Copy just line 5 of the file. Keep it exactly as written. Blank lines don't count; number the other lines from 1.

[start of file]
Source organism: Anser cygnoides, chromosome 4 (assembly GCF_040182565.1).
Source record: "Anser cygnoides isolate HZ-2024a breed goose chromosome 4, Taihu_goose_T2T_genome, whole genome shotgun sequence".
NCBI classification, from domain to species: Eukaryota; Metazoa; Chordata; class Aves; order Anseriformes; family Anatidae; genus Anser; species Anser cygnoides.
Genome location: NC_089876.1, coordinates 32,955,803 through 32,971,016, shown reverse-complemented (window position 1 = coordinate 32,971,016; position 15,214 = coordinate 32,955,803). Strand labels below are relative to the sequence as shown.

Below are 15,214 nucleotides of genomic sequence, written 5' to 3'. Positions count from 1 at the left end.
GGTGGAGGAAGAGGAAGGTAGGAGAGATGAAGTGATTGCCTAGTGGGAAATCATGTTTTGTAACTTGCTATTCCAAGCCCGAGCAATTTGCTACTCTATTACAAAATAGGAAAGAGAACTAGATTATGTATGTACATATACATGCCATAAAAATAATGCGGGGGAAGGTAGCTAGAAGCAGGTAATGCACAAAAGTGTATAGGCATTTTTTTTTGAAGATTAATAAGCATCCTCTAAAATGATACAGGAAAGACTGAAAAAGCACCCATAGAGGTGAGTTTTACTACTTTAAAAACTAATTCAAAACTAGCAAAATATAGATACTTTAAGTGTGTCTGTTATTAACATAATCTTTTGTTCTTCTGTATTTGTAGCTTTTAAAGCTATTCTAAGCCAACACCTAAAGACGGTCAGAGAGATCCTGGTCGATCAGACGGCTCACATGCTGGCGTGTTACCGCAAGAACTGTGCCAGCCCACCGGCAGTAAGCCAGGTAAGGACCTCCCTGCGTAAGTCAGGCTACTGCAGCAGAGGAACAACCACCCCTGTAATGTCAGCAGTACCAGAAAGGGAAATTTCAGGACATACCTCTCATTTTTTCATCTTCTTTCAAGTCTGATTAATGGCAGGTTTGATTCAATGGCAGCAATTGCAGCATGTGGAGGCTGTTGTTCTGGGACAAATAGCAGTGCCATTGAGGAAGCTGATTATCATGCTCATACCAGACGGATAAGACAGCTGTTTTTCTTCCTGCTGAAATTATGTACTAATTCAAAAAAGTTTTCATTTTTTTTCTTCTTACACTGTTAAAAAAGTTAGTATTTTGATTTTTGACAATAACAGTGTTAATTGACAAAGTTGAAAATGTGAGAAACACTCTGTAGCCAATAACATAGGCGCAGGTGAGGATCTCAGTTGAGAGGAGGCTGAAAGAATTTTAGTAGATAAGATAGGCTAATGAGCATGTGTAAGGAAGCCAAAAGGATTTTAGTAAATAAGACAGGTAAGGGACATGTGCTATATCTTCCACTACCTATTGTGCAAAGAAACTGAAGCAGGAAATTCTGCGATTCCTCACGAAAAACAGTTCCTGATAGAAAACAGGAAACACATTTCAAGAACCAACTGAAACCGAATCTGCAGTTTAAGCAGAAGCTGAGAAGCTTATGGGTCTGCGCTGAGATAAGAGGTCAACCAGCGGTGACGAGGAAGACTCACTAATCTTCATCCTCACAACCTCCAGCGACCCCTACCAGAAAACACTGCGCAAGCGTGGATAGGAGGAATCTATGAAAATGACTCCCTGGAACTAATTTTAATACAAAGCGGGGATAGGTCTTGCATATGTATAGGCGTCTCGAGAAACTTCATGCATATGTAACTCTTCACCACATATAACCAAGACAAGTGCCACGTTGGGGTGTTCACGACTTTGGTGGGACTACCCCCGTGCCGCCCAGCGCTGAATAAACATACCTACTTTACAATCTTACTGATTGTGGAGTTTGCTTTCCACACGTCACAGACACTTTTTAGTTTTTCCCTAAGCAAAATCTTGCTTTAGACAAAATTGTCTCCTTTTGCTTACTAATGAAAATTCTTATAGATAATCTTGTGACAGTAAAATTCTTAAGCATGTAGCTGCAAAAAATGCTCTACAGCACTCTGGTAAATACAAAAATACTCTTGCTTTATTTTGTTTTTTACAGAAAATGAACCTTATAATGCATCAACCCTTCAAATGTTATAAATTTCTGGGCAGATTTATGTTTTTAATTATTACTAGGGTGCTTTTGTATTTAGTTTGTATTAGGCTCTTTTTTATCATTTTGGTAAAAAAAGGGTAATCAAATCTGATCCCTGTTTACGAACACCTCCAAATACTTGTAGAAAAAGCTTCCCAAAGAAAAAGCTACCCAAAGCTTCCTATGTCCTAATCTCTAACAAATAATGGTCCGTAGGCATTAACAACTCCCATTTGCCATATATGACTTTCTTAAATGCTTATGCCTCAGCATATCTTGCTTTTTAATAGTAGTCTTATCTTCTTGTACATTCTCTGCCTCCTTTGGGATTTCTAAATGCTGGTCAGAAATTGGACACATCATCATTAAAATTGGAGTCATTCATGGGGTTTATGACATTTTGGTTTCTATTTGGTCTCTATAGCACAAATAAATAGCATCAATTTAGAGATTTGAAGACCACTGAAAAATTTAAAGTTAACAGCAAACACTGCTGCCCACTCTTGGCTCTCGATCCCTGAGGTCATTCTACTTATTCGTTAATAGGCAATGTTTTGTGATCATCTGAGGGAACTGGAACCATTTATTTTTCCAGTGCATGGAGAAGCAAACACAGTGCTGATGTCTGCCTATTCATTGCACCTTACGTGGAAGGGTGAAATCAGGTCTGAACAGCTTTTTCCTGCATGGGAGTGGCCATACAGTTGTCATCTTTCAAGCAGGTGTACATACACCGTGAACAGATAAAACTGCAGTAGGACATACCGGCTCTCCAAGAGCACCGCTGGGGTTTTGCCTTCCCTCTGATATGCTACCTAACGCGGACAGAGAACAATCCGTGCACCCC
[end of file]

Below are 15,214 nucleotides of genomic sequence, written 5' to 3'. Positions count from 1 at the left end.